American rock band Switchfoot has seen its popularity surge over the last few years, but you’ll detect something deeper behind their meaningful lyrics
Switchfoot are not your average rock ’n’ roll outfit. They haven’t bought into their own hype, make a point of hanging about to talk to fans after gigs and have a smile and a warm greeting for everyone that crosses their path.
When they get on stage though, you better watch out! Their high-octane live performances are legendary, as is their commitment to giving the crowds some serious sing-along moments.
But what began as a trio in the late 90s has become a five-piece with a message for the world – starting with their name. “The name is a surfing term,” explains Chad Butler, the drummer and founding member.
“When you’re facing the waves, and you switch your feet, changing the direction that you’re standing on the board, then you see it all from a different perspective. That applies to what we’re trying to do with our music, always experimenting with different styles and perspectives, but it also applies to our faith, and trying to see the world from another angle.”
Jon and Tim Foreman are the other two from the original set up and are the frontman and bassist respectively. Jerome Fontamillas plays pretty much everything, flitting mainly between keyboard and guitar, and Drew Shirely plays guitar too.
If you listen to the finely honed songs they produce, you might wonder why there’s not a bit more clearly Christian content, but Jon’s got an answer for that.
“I think the role of the prophet is to say the eternal truths in a way that their generation can understand. That’s what we’re all called to do here on earth – speak truth in relevant ways. “I think our sets, for the most part, are like worship services. We played The Roxy in New York, and the crowd was singing louder than I was: “I lift my hands and pray to be only yours. I know that you’re my only hope.” It’s very moving when you close your eyes and hear 600 people singing together – a definite worship moment.
“Our message to the world is that life is worth the living, and this demands questions. What is worth living for? How is it best to live? Seek God and he will be found by you.”
If this sounds like a grandiose claim for a rock band to make, you ought to remember that Switchfoot may be on a major label and climbing the charts, but they also take the time to play events like the BigChurchDayOut.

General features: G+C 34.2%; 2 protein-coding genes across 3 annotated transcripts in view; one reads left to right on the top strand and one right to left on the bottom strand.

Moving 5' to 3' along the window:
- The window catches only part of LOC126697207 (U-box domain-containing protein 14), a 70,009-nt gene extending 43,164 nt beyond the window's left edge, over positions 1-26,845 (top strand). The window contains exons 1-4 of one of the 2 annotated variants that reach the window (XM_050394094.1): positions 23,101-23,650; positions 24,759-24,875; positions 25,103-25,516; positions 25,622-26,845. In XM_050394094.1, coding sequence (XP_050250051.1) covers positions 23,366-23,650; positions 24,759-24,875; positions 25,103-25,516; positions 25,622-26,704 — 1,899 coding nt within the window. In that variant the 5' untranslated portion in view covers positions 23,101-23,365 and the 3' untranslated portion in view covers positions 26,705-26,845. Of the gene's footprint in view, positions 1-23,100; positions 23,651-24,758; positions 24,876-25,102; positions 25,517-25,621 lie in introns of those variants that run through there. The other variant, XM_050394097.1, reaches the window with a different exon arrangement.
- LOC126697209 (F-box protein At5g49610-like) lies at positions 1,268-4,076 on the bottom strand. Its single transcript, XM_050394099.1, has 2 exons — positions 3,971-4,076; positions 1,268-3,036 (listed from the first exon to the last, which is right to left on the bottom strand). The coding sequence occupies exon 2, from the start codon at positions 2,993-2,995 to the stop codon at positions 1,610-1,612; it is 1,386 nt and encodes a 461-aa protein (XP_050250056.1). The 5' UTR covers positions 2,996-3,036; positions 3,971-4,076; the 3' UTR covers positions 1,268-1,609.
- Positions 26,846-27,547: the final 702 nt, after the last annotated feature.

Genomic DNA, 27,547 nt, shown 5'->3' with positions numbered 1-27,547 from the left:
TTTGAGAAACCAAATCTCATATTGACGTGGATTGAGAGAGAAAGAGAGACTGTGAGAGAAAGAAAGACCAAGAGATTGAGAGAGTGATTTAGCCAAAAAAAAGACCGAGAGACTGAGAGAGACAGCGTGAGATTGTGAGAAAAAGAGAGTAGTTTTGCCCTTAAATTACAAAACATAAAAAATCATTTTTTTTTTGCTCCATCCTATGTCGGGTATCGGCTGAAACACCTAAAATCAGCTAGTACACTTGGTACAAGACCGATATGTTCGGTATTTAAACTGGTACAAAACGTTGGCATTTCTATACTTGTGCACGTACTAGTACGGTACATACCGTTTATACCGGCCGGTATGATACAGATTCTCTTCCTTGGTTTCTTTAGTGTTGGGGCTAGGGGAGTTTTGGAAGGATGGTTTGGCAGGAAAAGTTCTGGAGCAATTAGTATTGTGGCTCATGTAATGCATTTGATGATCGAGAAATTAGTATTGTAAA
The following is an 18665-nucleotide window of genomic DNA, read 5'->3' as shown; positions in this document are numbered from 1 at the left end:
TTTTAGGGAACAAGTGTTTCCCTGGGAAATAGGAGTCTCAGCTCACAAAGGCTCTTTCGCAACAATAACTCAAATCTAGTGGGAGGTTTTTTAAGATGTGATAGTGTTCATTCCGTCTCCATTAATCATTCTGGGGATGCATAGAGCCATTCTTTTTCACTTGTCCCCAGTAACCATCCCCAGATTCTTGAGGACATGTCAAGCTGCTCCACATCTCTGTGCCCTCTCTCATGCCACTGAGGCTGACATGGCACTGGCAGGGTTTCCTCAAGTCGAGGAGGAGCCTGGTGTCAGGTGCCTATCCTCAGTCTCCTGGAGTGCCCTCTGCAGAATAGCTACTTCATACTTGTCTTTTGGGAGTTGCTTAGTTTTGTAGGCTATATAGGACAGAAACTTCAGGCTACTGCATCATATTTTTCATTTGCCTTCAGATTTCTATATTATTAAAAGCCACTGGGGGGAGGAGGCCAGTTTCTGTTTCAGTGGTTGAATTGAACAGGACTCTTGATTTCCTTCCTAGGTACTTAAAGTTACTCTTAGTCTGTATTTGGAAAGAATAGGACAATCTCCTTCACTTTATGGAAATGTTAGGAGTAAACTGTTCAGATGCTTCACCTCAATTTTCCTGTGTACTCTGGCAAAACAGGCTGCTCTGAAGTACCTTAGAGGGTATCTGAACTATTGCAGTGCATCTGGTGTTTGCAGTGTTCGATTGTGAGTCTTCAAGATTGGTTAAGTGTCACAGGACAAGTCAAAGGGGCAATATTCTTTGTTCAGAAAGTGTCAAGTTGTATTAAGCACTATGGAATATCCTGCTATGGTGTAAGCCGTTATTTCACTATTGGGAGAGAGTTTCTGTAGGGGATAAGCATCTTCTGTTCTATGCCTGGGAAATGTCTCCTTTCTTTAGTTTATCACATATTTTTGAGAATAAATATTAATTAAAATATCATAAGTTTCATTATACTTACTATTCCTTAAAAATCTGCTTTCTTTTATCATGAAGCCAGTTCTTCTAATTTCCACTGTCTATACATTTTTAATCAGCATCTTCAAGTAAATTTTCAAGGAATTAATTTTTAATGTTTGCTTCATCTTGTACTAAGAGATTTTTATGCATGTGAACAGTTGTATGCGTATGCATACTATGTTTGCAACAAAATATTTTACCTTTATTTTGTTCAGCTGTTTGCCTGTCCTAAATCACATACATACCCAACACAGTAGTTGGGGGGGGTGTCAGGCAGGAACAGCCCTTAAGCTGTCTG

For Jon, crafting songs is a great way to get a message across. “Don’t misunderstand – I have no delusions of grandeur, thinking that our songs will single-handedly change the world,” he says.
“But change is possible and I definitely want to be a part of that. We always make it a point to talk to people outside after the shows, and I recently had a kid come up to me and give me a big hug because he was so affected by one of our songs.
“Apparently, he was going through some really rough times and wasn’t sure if he wanted to live anymore, but heard the song and was inspired. That’s incredible.
On days when you’re wondering what you’re doing playing a show in some small town in the middle of nowhere, you think about moments like that and realise that you’re part of a bigger story than your own.”
For Jon’s little brother, Tim, it’s all one big dream come true. “I never dreamed that music could be a legitimate career choice!” he confesses.
“I never looked at it as a job. We love playing music and that’s why we started the band. I feel very fortunate getting to travel around with my best friends and play songs that we’re passionate about.
“As a band we’re very ambitious and love to dream big. Every show we try to make it different and better. We make a different set-list every night and take the music very seriously. But we don’t take ourselves too seriously. We realise that the occupation of rock ’n’ roll is ridiculous!”
Ridiculous it might be, but that occupation allows the band to form a real connection with their fans. For the main songwriter, Jon, this opens up a great opportunity to impart some wisdom. “All of the songs are personal and deal with issues I struggle with, but for the most part, they’re about trying to understand the world around me,” he explains.
“If there’s any intentionality, it’s honesty. That’s something we’ve always tried to be. If you come to one of our shows, you’ll find the same people on and off the stage. What we do on stage is fairly important, but the way we live our lives off stage is immensely more so.”
Nowhere is this more clearly expressed than in the song ‘The Beautiful Letdown’.
“The letdown is the idea that your hands are ripped away from all the things that the earth has established. Sometimes, your fingers are torn off in the process. When all those things are stripped away and all that remains is who you truly are, that’s where the kingdom of heaven lives.
“Christ didn’t come for the people who have their hands on the money. He didn’t come for the people who didn’t need a doctor. He came for the sick, the poor, the broken, the losers, and the ugly jerks. He came for you and me, and that act is basically the beautiful letdown.”